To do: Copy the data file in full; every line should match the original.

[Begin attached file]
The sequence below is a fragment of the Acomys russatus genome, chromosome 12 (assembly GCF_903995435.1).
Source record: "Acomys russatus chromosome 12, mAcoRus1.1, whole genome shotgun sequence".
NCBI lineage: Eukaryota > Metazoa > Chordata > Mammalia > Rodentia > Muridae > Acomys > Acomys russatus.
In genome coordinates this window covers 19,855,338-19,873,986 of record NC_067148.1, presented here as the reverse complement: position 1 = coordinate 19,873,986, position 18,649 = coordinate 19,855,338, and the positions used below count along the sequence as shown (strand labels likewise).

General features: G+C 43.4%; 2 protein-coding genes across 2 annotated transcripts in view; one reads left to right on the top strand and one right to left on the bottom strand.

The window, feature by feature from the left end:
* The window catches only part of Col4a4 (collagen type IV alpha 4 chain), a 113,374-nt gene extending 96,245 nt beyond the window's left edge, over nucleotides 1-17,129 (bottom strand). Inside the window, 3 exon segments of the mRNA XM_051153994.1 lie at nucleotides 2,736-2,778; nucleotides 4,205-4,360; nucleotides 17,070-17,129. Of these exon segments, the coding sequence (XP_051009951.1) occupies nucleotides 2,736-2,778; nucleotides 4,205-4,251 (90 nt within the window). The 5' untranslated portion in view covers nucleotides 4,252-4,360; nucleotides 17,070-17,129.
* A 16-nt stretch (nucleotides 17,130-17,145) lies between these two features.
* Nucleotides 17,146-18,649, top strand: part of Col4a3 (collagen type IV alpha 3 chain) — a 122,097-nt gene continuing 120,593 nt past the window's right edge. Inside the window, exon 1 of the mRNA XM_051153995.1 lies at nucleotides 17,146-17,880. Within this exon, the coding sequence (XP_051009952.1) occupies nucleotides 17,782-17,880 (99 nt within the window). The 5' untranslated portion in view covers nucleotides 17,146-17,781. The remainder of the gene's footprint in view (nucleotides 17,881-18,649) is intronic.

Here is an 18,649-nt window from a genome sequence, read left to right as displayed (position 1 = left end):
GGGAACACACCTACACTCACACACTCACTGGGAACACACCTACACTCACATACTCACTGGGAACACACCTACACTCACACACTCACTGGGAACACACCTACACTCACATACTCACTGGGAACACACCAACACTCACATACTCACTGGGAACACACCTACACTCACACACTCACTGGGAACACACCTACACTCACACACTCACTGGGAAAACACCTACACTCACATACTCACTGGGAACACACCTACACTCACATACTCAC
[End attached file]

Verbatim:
The sequence below is a fragment of the Acomys russatus genome, chromosome 12 (assembly GCF_903995435.1).
Source record: "Acomys russatus chromosome 12, mAcoRus1.1, whole genome shotgun sequence".
NCBI lineage: Eukaryota > Metazoa > Chordata > Mammalia > Rodentia > Muridae > Acomys > Acomys russatus.
In genome coordinates this window covers 19,855,338-19,873,986 of record NC_067148.1, presented here as the reverse complement: position 1 = coordinate 19,873,986, position 18,649 = coordinate 19,855,338, and the positions used below count along the sequence as shown (strand labels likewise).

General features: G+C 43.4%; 2 protein-coding genes across 2 annotated transcripts in view; one reads left to right on the top strand and one right to left on the bottom strand.

The window, feature by feature from the left end:
* The window catches only part of Col4a4 (collagen type IV alpha 4 chain), a 113,374-nt gene extending 96,245 nt beyond the window's left edge, over nucleotides 1-17,129 (bottom strand). Inside the window, 3 exon segments of the mRNA XM_051153994.1 lie at nucleotides 2,736-2,778; nucleotides 4,205-4,360; nucleotides 17,070-17,129. Of these exon segments, the coding sequence (XP_051009951.1) occupies nucleotides 2,736-2,778; nucleotides 4,205-4,251 (90 nt within the window). The 5' untranslated portion in view covers nucleotides 4,252-4,360; nucleotides 17,070-17,129.
* A 16-nt stretch (nucleotides 17,130-17,145) lies between these two features.
* Nucleotides 17,146-18,649, top strand: part of Col4a3 (collagen type IV alpha 3 chain) — a 122,097-nt gene continuing 120,593 nt past the window's right edge. Inside the window, exon 1 of the mRNA XM_051153995.1 lies at nucleotides 17,146-17,880. Within this exon, the coding sequence (XP_051009952.1) occupies nucleotides 17,782-17,880 (99 nt within the window). The 5' untranslated portion in view covers nucleotides 17,146-17,781. The remainder of the gene's footprint in view (nucleotides 17,881-18,649) is intronic.

Here is an 18,649-nt window from a genome sequence, read left to right as displayed (position 1 = left end):
GGGAACACACCTACACTCACACACTCACTGGGAACACACCTACACTCACATACTCACTGGGAACACACCTACACTCACACACTCACTGGGAACACACCTACACTCACATACTCACTGGGAACACACCAACACTCACATACTCACTGGGAACACACCTACACTCACACACTCACTGGGAACACACCTACACTCACACACTCACTGGGAAAACACCTACACTCACATACTCACTGGGAACACACCTACACTCACATACTCAC